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10 FUN

New study finds that

teachers are actually more
scared of students

Lyba Mansoor reports on the shocking study that re-

veals who’s truly the nervous one in the classroom
For students, it has always seemed as though teachers are entirely fearless
and completely within their element while teaching. But a study published
by Ryerson University found teachers are often struck with fear while in
front of the classroom.
“The study concluded that regardless of the age group of students, teach-
ers were 100 per cent more afraid of them than vice versa,” said Ryan Bish-
op, who led the study and is in charge of Ryerson’s Didaskaleinophobia
One key finding of the study was that teachers are more likely than stu-
dents to wear adult diapers in class.
The researchers calculated the fear levels of teachers and students
through complex scientific testing. Students were exposed to all types of
teachers—the friendly, the hard-markers and the ones with bad breath. The
students then reacted unexpectingly, stating, “I’ve spent $100,000 for three
years of university. No suburban parent with a PhD and a Neopolitan com-
plex is going to rock me.” Another simply said, “My part time jobs were
both retail. Downtown. At the GAP.”
After executing the test multiple times with multiple test subjects, the
results were unanimous. David Chen, a part of the study’s team said, “We
found teachers experienced shortness of breath, an increased heart rate and
an overwhelming sense of despair when they came in contact with stu-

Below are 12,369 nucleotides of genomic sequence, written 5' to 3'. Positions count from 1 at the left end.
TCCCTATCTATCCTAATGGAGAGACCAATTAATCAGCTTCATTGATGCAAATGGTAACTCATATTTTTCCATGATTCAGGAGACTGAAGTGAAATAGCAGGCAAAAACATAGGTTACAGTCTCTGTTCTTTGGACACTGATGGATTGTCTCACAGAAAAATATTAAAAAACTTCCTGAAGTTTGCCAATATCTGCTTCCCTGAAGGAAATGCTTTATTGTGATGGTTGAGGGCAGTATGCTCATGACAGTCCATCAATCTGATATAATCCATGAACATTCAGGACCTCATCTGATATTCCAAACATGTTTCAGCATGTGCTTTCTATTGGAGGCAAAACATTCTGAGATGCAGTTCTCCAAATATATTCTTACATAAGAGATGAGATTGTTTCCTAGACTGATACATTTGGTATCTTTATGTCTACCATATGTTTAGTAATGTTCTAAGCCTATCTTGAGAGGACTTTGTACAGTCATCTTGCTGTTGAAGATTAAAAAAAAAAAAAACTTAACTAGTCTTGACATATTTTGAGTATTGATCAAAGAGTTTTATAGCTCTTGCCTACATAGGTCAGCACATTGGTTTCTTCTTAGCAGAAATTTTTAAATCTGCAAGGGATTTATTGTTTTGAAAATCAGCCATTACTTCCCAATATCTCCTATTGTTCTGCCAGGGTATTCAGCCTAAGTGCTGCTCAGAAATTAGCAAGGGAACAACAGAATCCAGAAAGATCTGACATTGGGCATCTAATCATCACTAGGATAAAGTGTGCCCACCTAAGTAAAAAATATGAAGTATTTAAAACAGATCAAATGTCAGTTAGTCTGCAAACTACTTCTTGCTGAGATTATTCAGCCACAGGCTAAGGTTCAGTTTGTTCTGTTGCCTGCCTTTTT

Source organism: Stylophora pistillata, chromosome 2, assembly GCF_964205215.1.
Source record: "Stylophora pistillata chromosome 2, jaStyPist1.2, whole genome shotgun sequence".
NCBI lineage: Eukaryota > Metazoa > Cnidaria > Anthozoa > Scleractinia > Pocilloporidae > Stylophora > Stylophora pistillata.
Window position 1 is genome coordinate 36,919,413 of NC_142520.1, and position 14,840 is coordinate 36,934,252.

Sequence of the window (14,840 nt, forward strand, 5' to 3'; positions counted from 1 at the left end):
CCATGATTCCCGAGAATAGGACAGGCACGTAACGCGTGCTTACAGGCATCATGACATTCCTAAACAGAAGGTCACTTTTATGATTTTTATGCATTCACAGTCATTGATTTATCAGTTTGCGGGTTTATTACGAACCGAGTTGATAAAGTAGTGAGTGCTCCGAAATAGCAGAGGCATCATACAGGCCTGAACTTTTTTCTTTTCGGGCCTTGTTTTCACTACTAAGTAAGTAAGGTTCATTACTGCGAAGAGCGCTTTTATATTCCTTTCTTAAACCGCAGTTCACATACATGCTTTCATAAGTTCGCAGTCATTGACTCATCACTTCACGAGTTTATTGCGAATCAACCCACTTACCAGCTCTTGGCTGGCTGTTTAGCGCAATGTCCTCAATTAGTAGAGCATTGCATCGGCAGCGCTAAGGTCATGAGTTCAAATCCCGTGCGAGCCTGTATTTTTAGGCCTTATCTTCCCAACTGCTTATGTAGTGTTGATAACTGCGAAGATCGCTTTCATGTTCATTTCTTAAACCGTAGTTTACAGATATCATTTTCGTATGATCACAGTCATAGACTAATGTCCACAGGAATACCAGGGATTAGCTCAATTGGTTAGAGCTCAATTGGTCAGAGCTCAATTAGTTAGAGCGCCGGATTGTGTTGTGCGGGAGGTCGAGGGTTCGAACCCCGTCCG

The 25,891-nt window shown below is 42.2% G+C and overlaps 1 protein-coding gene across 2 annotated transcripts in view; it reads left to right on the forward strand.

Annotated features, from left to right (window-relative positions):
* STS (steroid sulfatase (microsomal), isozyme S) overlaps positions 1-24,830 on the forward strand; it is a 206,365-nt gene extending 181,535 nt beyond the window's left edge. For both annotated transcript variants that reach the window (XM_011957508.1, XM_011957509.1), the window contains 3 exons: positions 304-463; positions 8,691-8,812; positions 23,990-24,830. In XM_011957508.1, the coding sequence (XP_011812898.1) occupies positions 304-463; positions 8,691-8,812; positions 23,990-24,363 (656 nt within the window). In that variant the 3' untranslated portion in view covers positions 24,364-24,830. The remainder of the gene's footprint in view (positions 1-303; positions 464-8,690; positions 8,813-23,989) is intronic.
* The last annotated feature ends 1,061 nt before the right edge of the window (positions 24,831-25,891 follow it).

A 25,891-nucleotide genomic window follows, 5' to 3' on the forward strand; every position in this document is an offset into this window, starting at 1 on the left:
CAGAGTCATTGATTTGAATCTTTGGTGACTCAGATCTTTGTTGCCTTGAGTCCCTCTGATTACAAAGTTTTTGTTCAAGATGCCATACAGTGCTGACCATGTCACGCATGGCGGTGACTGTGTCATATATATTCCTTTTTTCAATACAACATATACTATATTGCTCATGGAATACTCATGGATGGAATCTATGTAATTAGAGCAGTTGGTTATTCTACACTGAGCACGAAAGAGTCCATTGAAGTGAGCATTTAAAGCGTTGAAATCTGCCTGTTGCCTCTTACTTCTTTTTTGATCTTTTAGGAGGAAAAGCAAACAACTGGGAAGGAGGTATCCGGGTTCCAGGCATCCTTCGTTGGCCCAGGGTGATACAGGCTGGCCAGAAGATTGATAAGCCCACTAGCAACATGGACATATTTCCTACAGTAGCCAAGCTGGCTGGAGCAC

dents. On the other hand, students showed no fear, but instead exhibited a
quite blasé reaction to being exposed to teachers.”
Jean Harden, a university professor and participant in the study, said the
results did not shock her. “I’ve been teaching for 15 years. Every time I get
an email I shit a brick and my office hours end with me covered in sweat.
Students drink coffee at 7 p.m. and beer at 8 a.m., I’d rather teach a room of
eucalyptus-deprived koalas.”
In response to the study, Bishop, along with many schools and university
officials, have begun working on developing a shielding system for their
“We want to keep teachers securely wrapped in seven layers of indus-
trial bubble wrap,” said Bishop. “This way, teaching won’t at all be compro-
mised, while ensuring our professors feel a greater sense of security.”
The study recommends all teachers grab a prescription of Xanax and a
kilometre of bubble wrap to ensure the scholastic year will be a success.
This tip especially applies for those who barf right before class.

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